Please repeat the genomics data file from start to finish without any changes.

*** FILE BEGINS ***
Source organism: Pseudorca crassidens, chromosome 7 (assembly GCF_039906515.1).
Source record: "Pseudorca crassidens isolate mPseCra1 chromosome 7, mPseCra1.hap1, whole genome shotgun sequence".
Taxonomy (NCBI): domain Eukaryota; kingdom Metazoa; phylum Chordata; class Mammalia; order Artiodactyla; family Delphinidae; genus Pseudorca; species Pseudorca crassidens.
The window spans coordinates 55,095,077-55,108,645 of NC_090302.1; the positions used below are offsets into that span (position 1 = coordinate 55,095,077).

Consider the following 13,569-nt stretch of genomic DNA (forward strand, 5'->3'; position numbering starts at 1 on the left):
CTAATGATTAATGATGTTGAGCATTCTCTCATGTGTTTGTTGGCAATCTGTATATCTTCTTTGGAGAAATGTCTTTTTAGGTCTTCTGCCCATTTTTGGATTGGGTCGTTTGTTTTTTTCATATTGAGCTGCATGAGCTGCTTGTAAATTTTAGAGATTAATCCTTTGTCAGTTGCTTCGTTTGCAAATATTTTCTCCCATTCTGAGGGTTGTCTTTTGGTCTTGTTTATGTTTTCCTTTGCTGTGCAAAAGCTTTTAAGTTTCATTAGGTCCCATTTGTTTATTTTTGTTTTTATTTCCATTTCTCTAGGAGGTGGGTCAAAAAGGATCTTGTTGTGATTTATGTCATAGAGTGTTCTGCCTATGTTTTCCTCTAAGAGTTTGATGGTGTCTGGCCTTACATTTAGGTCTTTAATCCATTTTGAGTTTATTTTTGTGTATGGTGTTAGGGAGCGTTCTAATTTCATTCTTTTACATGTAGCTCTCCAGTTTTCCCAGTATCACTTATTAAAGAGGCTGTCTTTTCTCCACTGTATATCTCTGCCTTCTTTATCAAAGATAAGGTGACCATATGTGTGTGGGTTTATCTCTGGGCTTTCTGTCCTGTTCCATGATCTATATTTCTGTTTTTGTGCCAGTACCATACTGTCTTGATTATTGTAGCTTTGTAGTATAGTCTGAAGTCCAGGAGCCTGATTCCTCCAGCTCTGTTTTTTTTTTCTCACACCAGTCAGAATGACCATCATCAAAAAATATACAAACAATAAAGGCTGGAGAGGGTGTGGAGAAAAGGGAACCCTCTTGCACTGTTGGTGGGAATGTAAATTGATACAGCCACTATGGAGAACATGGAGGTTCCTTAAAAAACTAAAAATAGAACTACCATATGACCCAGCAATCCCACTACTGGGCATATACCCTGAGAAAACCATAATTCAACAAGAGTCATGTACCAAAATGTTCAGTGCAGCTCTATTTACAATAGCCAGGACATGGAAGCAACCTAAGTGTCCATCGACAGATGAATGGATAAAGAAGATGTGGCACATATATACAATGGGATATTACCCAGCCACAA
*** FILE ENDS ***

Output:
Source organism: Pseudorca crassidens, chromosome 7 (assembly GCF_039906515.1).
Source record: "Pseudorca crassidens isolate mPseCra1 chromosome 7, mPseCra1.hap1, whole genome shotgun sequence".
Taxonomy (NCBI): domain Eukaryota; kingdom Metazoa; phylum Chordata; class Mammalia; order Artiodactyla; family Delphinidae; genus Pseudorca; species Pseudorca crassidens.
The window spans coordinates 55,095,077-55,108,645 of NC_090302.1; the positions used below are offsets into that span (position 1 = coordinate 55,095,077).

Consider the following 13,569-nt stretch of genomic DNA (forward strand, 5'->3'; position numbering starts at 1 on the left):
CTAATGATTAATGATGTTGAGCATTCTCTCATGTGTTTGTTGGCAATCTGTATATCTTCTTTGGAGAAATGTCTTTTTAGGTCTTCTGCCCATTTTTGGATTGGGTCGTTTGTTTTTTTCATATTGAGCTGCATGAGCTGCTTGTAAATTTTAGAGATTAATCCTTTGTCAGTTGCTTCGTTTGCAAATATTTTCTCCCATTCTGAGGGTTGTCTTTTGGTCTTGTTTATGTTTTCCTTTGCTGTGCAAAAGCTTTTAAGTTTCATTAGGTCCCATTTGTTTATTTTTGTTTTTATTTCCATTTCTCTAGGAGGTGGGTCAAAAAGGATCTTGTTGTGATTTATGTCATAGAGTGTTCTGCCTATGTTTTCCTCTAAGAGTTTGATGGTGTCTGGCCTTACATTTAGGTCTTTAATCCATTTTGAGTTTATTTTTGTGTATGGTGTTAGGGAGCGTTCTAATTTCATTCTTTTACATGTAGCTCTCCAGTTTTCCCAGTATCACTTATTAAAGAGGCTGTCTTTTCTCCACTGTATATCTCTGCCTTCTTTATCAAAGATAAGGTGACCATATGTGTGTGGGTTTATCTCTGGGCTTTCTGTCCTGTTCCATGATCTATATTTCTGTTTTTGTGCCAGTACCATACTGTCTTGATTATTGTAGCTTTGTAGTATAGTCTGAAGTCCAGGAGCCTGATTCCTCCAGCTCTGTTTTTTTTTTCTCACACCAGTCAGAATGACCATCATCAAAAAATATACAAACAATAAAGGCTGGAGAGGGTGTGGAGAAAAGGGAACCCTCTTGCACTGTTGGTGGGAATGTAAATTGATACAGCCACTATGGAGAACATGGAGGTTCCTTAAAAAACTAAAAATAGAACTACCATATGACCCAGCAATCCCACTACTGGGCATATACCCTGAGAAAACCATAATTCAACAAGAGTCATGTACCAAAATGTTCAGTGCAGCTCTATTTACAATAGCCAGGACATGGAAGCAACCTAAGTGTCCATCGACAGATGAATGGATAAAGAAGATGTGGCACATATATACAATGGGATATTACCCAGCCACAA